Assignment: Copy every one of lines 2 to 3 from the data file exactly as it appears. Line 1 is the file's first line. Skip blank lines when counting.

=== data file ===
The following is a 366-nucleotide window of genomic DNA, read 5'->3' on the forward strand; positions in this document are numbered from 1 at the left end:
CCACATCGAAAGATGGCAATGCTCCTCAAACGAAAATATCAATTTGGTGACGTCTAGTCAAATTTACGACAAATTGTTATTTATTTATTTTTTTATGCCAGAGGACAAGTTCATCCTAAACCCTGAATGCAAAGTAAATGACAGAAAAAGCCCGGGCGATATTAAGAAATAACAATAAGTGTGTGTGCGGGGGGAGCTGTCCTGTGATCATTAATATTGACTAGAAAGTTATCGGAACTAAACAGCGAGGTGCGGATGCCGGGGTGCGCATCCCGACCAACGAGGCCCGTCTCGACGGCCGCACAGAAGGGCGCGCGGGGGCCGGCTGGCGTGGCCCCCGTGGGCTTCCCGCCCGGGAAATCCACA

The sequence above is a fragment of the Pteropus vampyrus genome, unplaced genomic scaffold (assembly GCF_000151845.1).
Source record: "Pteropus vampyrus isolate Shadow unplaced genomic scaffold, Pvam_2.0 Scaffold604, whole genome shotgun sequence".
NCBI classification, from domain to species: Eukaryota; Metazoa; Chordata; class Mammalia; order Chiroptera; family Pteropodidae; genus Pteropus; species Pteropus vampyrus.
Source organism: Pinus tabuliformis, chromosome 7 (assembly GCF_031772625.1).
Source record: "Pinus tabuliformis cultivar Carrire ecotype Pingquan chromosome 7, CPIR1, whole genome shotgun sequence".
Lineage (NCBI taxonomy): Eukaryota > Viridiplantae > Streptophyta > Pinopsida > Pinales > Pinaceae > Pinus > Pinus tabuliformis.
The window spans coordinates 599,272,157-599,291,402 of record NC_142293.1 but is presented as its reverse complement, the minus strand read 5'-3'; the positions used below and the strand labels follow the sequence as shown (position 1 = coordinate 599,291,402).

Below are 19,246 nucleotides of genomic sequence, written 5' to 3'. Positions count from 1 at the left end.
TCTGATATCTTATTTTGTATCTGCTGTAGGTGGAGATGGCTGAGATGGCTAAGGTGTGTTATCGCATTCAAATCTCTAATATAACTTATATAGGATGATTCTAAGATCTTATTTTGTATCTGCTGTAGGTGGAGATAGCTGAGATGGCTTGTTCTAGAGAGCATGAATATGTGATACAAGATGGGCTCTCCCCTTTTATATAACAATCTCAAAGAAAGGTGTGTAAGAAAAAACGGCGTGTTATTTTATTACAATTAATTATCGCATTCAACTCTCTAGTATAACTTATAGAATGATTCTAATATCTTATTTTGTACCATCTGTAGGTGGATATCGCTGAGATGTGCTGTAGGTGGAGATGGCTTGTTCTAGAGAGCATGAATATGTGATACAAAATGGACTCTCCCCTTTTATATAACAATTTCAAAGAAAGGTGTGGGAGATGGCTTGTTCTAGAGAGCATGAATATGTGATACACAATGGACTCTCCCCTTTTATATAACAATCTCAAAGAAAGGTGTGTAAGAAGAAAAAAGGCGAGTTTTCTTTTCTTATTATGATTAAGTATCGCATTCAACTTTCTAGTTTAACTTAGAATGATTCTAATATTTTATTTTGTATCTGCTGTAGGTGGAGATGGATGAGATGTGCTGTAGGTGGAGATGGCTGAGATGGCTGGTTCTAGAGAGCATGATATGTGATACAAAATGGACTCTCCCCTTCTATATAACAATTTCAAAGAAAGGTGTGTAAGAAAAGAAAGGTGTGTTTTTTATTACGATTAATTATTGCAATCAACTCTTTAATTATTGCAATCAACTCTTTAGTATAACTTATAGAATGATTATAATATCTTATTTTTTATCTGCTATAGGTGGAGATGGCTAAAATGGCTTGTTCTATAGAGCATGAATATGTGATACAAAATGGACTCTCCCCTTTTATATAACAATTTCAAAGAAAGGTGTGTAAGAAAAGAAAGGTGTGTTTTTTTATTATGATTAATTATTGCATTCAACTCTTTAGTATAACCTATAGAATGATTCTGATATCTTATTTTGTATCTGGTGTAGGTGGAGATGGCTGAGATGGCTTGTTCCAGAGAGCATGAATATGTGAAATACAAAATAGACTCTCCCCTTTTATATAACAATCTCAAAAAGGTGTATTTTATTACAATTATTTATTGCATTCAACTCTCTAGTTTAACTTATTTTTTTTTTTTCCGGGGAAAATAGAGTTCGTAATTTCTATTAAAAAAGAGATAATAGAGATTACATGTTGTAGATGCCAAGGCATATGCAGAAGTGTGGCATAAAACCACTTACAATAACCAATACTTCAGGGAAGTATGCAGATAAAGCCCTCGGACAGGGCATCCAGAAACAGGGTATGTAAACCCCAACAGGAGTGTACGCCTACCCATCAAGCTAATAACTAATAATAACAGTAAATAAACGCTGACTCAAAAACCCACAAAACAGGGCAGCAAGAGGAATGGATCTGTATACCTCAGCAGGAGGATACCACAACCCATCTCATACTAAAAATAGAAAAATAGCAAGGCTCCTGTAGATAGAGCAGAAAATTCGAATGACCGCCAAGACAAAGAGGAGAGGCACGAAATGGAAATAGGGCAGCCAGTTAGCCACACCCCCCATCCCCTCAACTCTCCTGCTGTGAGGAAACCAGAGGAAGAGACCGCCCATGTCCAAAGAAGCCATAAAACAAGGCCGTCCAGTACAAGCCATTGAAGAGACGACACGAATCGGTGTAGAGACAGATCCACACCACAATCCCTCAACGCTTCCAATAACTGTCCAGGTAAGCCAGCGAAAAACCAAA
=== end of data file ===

CCACATCGAAAGATGGCAATGCTCCTCAAACGAAAATATCAATTTGGTGACGTCTAGTCAAATTTACGACAAATTGTTATTTATTTATTTTTTTATGCCAGAGGACAAGTTCATCCTAAACCCTGAATGCAAAGTAAATGACAGAAAAAGCCCGGGCGATATTAAGAAATAACAATAAGTGTGTGTGCGGGGGGAGCTGTCCTGTGATCATTAATATTGACTAGAAAGTTATCGGAACTAAACAGCGAGGTGCGGATGCCGGGGTGCGCATCCCGACCAACGAGGCCCGTCTCGACGGCCGCACAGAAGGGCGCGCGGGGGCCGGCTGGCGTGGCCCCCGTGGGCTTCCCGCCCGGGAAATCCACA

The sequence above is a fragment of the Pteropus vampyrus genome, unplaced genomic scaffold (assembly GCF_000151845.1).